Andy Potts, Evgeniya Chaykovskaya – Moscow News Jan 25, 2011
Another terrorist outrage in Moscow is a stark reminder of the failures of both sides of Russia’s ruling tandem.
While yesterday’s suicide bombing at Domodedovo airport is likely to prompt another round of security spending and crackdowns, analysts say the real issues run far deeper.
And while conspiracy theories begin to swirl about how the blast might affect the 2012 presidential campaign, some argue that it exposes the flaws of both Prime Minister Vladimir Putin and President Dmitry Medvedev.
Lack of trust
Barely had the dust settled than the internet was awash with suggestions that the attacks had been orchestrated by the authorities.
And Vladimir Pribylovsky, head of the Panorama independent think-tank, said this highlighted the lack of trust that society has in its rulers.
“I have already seen on the internet that some people are saying that the authorities have something to do with it,” he told The Moscow News. “That it is a beginning of Putin’s election campaign, an excuse for him to return to power. Such an opinion exists.
“The advanced parts of the society do not believe anything the authorities say, which is why such a theory occurs.”
Fellow analyst Nikolai Petrov, from Moscow’s Carnegie Center, agreed that the conspiracy theories underlined a lack of faith in the elite.
But he argued that neither Putin nor Medvedev could derive much benefit from Monday’s carnage.
“In my mind it’s bad for Medvedev in terms of making his agenda even less supported by society,” Petrov said by telephone.
“But it’s also bad for Putin: it shows that his approach and his promise to eradicate terror and protect society isn’t working well either.”
Coming barely a month after nationalist riots in Moscow, a terrorist attack associated with the North Caucasus is likely to inflame ethnic tensions further.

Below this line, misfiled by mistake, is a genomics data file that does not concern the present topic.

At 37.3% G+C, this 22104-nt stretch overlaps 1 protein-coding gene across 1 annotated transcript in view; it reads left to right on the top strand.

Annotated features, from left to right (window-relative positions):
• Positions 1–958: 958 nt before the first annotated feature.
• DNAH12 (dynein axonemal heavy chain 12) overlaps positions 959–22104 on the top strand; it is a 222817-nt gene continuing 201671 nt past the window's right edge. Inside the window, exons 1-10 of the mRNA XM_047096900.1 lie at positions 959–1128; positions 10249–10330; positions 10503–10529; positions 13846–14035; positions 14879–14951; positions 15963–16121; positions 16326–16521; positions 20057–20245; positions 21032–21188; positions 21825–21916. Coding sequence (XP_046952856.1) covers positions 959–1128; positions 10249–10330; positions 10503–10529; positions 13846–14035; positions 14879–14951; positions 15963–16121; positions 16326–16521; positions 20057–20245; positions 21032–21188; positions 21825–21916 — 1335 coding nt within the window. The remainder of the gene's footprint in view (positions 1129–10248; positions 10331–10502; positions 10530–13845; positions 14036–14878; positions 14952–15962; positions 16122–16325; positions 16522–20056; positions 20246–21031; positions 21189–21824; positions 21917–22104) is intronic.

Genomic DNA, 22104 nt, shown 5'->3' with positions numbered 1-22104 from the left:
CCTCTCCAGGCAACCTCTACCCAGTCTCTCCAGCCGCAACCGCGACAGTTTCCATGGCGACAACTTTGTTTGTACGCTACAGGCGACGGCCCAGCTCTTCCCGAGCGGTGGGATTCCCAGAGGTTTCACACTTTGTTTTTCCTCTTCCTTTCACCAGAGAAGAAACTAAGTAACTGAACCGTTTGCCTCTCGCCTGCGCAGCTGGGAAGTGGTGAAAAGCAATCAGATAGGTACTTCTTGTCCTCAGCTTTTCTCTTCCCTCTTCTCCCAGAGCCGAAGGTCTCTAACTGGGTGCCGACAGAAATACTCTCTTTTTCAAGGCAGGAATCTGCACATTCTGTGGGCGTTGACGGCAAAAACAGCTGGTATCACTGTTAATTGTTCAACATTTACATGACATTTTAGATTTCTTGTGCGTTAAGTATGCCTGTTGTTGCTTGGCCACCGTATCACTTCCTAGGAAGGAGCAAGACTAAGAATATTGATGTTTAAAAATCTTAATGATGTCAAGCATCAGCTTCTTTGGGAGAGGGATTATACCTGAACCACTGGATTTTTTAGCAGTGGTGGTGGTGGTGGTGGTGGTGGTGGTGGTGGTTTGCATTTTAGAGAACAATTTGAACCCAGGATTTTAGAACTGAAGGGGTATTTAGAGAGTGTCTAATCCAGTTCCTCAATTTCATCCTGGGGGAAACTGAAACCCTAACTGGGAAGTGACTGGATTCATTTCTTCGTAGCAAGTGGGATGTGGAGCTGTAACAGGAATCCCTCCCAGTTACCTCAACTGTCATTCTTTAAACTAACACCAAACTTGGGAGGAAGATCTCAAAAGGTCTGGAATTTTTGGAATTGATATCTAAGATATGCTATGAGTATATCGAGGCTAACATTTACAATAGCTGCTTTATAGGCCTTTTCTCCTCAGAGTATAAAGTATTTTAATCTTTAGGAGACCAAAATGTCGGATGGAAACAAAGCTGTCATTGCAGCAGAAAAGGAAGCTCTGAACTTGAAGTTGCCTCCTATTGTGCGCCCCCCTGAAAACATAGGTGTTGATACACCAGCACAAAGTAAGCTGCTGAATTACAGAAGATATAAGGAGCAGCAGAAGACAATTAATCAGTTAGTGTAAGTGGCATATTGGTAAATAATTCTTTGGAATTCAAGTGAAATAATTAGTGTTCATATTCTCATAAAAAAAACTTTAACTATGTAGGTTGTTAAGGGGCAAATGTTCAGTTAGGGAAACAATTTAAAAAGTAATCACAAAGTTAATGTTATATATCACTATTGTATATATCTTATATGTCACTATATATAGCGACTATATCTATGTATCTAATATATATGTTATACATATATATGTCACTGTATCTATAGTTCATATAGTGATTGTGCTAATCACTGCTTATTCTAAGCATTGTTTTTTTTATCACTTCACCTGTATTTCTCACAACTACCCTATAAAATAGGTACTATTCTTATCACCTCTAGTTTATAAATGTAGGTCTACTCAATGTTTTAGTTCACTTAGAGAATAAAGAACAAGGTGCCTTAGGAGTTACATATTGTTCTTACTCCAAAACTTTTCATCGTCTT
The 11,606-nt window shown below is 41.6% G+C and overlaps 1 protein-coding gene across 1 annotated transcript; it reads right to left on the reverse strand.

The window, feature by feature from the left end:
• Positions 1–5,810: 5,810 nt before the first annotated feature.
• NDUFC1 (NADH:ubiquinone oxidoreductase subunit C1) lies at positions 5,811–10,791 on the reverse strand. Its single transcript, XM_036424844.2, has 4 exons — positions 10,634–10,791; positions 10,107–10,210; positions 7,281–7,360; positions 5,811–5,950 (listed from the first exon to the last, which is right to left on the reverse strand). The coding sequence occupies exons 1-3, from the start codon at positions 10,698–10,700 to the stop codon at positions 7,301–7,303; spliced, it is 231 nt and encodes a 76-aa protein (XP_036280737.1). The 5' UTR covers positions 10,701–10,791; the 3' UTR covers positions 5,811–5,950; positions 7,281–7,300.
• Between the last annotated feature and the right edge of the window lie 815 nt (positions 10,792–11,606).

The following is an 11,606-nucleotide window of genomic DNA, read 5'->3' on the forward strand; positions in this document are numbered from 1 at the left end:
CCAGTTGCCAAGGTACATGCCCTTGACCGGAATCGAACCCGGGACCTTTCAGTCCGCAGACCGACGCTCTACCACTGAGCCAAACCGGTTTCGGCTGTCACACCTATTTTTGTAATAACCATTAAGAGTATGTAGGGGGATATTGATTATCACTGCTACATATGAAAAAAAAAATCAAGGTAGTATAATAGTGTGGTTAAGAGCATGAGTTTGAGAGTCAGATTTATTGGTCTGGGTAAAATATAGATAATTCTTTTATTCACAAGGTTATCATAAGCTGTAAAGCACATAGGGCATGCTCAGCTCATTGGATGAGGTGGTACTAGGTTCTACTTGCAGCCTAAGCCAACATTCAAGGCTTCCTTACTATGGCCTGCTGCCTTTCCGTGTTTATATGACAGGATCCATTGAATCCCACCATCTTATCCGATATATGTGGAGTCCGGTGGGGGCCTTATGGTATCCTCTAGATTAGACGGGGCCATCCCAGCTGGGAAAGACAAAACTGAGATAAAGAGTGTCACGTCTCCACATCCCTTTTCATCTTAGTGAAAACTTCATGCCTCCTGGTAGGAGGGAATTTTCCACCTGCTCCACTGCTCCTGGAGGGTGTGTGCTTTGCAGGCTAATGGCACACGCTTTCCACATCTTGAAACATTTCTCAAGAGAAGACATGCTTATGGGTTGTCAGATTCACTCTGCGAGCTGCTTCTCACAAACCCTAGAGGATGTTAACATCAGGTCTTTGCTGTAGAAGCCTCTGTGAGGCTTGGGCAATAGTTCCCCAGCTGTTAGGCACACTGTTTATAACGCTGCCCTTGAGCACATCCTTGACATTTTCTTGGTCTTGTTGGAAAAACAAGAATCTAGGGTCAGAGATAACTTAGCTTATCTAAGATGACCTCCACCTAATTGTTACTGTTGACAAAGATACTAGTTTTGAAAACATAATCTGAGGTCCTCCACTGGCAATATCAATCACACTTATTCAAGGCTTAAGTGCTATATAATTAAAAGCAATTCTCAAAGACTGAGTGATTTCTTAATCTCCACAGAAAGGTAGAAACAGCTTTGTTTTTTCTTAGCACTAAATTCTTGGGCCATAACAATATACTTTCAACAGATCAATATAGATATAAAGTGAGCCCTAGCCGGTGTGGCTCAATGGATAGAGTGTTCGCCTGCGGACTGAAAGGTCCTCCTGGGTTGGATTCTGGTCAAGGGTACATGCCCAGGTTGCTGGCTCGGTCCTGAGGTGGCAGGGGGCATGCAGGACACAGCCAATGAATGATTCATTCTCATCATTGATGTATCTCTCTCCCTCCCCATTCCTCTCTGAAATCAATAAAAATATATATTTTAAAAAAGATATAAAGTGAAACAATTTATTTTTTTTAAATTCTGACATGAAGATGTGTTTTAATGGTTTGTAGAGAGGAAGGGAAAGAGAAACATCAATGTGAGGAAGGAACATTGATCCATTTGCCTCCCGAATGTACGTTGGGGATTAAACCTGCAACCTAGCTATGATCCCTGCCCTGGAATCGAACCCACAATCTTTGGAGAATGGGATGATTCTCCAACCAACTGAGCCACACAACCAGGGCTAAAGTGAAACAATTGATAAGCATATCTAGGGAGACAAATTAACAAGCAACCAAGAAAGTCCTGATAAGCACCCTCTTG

“This is a bad time for rational and quiet contemplation,” Petrov added. “It’s connected to the fact that, to create a kind of negative mobilization for their supporters, the authorities need to provide the image of an enemy.
“[The attack] will add to the tension: there’s a temptation for different forces to exploit the understandable feelings of the public to gain political benefits.”
And while Pribylovsky said there was no direct link between the recent riots and the latest terror attack, it was part of an on-going “war” between insurgents and special forces in the North Caucasus.
“There are no reasons for this to end,” he stately bleakly.
While Pribylovsky expects further attacks, Petrov is more cautious – at least as far as dangers within Moscow are concerned.
“It seems to me that this is a pretty unique one-off attack, even though it’s large scale,” he said. “Recent experience suggests that nothing will follow immediately.”
In previous years, large attacks in Moscow have been isolated: prior to Monday’s bombing the most recent incident was the metro attack of March 29, 2010.
But in the late 90s and early 2000s there was a tendency towards waves of attacks, such as the pair of Sep. 1999 apartment block bombings which were widely seen as the trigger for the second Chechen war.